In her speech, Coutinho said there were “practical, financial and cultural barriers” to kinship care, and that the system needed to be encouraged “to always look to wider family before care outside the family and to help equip families to do this well where that is in children’s best interests”.

DfE ‘working to increase foster placement numbers’

On the experiences of children in care, the minister said the “status quo [was] not an option” in providing stable homes, citing young people she had spoken to who had moved placement 21 times. She also said the DfE was “working to increase the number of foster care placements”, an issue whose urgency was highlighted by recent figures showing that more fostering households left the sector in England than joined in 2021-22.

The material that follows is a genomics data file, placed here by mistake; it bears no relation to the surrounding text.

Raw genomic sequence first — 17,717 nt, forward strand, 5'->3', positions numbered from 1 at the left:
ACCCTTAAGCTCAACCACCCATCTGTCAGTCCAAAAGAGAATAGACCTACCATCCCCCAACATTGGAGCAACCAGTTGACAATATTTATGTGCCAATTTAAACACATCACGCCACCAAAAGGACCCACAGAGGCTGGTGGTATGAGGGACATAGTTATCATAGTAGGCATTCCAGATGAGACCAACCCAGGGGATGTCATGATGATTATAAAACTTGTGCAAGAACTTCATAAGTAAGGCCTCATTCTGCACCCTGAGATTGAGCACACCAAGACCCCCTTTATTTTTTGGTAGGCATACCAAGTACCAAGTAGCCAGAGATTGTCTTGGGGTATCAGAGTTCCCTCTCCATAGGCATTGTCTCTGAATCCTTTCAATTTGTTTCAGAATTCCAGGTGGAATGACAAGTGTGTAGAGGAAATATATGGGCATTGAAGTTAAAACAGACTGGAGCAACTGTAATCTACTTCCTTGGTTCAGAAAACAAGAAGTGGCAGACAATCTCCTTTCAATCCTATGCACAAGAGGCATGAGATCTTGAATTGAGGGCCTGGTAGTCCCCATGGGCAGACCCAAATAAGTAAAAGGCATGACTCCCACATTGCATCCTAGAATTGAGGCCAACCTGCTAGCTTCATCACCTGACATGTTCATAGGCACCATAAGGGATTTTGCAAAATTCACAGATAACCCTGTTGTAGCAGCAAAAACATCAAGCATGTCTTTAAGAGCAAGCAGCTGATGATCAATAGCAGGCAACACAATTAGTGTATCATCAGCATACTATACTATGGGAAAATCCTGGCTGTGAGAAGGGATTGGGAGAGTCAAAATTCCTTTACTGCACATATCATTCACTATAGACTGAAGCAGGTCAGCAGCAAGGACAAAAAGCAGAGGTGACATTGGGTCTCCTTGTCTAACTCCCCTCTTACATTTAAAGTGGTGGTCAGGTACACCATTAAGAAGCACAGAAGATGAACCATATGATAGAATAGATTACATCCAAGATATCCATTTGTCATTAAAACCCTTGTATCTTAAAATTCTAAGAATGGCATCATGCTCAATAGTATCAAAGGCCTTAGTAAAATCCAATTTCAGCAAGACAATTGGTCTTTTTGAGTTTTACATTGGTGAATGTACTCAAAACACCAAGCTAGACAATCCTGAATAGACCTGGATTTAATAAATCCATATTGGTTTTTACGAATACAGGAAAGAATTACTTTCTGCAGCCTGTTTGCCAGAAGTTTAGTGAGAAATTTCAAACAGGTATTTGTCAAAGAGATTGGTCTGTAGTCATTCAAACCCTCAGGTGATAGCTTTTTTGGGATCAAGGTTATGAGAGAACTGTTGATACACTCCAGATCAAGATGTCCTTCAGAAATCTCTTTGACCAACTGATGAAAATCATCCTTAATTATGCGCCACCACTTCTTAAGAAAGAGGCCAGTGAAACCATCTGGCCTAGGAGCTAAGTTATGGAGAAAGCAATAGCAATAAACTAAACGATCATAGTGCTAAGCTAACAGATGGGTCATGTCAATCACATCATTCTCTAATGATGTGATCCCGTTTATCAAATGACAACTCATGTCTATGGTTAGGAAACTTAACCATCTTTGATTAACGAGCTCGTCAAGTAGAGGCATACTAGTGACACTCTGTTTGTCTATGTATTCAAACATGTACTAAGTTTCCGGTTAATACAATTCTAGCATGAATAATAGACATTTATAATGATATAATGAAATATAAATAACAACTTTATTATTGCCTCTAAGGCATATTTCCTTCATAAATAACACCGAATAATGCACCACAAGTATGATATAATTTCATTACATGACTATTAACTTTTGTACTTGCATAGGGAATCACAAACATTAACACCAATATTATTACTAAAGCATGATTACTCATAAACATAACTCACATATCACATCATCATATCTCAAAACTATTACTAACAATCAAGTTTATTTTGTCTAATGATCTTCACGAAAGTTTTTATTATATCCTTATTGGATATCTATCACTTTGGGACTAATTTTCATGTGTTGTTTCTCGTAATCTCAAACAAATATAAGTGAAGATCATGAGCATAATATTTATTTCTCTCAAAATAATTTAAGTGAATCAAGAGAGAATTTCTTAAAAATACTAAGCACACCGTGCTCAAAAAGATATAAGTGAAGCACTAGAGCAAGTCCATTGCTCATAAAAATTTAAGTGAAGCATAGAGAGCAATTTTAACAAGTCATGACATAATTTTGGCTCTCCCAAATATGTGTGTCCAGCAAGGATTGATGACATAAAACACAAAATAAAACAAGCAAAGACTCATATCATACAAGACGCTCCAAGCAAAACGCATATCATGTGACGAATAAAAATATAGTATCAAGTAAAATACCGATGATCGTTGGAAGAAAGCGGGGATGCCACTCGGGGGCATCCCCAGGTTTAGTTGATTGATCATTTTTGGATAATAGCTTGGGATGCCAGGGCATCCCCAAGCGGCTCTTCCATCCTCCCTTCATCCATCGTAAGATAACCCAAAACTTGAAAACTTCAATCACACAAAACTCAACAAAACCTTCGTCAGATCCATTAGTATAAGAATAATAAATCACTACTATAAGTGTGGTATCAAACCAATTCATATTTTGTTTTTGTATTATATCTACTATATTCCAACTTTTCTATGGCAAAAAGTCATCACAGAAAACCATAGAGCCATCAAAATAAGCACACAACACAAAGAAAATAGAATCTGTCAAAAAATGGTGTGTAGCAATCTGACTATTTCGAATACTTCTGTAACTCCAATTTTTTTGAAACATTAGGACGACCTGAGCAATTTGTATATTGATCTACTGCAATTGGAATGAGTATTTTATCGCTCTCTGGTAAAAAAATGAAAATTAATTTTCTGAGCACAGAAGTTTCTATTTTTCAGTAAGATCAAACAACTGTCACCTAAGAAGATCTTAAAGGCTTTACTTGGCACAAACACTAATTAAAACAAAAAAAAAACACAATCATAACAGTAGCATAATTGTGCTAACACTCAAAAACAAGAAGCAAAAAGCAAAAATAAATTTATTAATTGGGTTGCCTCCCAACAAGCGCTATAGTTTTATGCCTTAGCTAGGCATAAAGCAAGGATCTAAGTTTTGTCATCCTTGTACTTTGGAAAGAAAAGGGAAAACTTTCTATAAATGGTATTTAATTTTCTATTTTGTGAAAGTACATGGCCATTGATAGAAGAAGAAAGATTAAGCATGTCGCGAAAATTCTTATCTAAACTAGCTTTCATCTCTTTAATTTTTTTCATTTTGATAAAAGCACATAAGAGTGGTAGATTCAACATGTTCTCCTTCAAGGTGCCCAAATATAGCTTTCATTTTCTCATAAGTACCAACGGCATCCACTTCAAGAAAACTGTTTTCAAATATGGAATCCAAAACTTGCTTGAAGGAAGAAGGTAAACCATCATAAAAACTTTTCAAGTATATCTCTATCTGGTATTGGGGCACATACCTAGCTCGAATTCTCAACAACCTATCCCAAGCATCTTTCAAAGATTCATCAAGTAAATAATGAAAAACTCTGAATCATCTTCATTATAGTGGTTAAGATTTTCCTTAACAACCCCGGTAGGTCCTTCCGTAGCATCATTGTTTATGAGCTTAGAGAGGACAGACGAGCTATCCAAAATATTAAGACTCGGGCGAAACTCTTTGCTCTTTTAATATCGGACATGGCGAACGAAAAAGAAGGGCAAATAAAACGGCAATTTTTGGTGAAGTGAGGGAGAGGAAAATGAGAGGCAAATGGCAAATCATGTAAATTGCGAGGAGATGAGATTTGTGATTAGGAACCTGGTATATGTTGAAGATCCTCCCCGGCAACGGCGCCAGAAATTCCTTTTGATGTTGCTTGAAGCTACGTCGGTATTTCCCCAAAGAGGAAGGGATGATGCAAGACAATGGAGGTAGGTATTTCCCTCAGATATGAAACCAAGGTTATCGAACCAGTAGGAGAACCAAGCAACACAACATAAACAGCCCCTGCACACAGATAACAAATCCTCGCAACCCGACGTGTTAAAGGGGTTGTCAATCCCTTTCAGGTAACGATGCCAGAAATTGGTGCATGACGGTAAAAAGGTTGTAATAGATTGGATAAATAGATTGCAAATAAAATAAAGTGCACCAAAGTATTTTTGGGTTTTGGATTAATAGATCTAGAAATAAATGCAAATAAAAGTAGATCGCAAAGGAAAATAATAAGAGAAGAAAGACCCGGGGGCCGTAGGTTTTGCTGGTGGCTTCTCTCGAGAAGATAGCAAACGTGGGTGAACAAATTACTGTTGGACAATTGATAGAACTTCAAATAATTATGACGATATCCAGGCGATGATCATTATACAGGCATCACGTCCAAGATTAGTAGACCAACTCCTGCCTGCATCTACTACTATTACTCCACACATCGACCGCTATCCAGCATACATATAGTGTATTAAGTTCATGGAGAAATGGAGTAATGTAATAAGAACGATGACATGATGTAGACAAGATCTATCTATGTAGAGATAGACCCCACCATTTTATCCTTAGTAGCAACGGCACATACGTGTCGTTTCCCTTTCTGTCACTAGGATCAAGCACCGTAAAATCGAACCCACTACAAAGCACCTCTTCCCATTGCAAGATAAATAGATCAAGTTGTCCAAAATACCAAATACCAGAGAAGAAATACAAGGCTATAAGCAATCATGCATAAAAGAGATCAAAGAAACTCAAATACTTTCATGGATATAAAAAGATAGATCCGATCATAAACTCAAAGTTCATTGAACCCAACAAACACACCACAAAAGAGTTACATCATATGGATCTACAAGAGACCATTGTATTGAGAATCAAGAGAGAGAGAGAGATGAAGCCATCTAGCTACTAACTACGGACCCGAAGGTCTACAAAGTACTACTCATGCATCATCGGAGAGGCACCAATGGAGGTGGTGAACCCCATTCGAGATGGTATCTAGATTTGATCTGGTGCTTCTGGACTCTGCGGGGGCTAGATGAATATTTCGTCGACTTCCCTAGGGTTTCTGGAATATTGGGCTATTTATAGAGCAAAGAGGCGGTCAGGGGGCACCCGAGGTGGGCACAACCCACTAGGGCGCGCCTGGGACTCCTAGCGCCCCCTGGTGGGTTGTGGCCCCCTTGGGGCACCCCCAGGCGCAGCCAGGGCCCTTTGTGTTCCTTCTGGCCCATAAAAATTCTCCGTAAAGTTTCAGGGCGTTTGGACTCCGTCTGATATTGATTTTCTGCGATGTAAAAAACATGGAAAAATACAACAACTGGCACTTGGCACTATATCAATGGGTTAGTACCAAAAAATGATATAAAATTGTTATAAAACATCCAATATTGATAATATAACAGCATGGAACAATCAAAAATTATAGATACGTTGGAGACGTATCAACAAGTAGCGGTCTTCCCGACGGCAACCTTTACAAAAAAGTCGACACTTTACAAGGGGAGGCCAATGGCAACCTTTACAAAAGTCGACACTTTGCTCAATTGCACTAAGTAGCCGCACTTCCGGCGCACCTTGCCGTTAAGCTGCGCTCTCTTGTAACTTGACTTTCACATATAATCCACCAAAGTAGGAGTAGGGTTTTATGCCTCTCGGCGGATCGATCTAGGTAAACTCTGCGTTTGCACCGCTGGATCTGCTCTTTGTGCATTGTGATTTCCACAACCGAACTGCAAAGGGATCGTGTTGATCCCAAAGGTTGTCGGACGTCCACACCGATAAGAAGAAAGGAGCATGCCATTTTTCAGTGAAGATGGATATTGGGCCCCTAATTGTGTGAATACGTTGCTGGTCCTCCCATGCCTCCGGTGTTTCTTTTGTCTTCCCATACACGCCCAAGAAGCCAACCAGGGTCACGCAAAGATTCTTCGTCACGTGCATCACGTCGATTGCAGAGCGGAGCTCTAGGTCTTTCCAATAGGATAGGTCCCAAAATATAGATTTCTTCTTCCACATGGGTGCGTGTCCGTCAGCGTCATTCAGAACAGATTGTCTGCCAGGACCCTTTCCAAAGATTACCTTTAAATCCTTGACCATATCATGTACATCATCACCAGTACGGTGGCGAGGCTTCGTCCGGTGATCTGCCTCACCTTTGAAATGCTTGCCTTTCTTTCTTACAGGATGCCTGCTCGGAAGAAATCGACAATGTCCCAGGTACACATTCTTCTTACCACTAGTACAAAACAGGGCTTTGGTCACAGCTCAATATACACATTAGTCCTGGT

However, Coutinho did not provide details on how it was looking to increase placement numbers. Nor did she reference the care review’s call for regional groups of councils to be established to plan and purchase care placements instead of individual authorities, which is designed to give commissioners greater leverage over providers, thereby tackling the shortage of placements and improving sufficiency.

Coutinho ended her speech by paying tribute to social workers, along with foster carers and other staff, “who are there tirelessly day in and day out providing support to children and their families”.

However, other MPs used the debate to raise concerns about the significant pressures on practitioners.

Too many social workers ‘burnt out and leaving profession’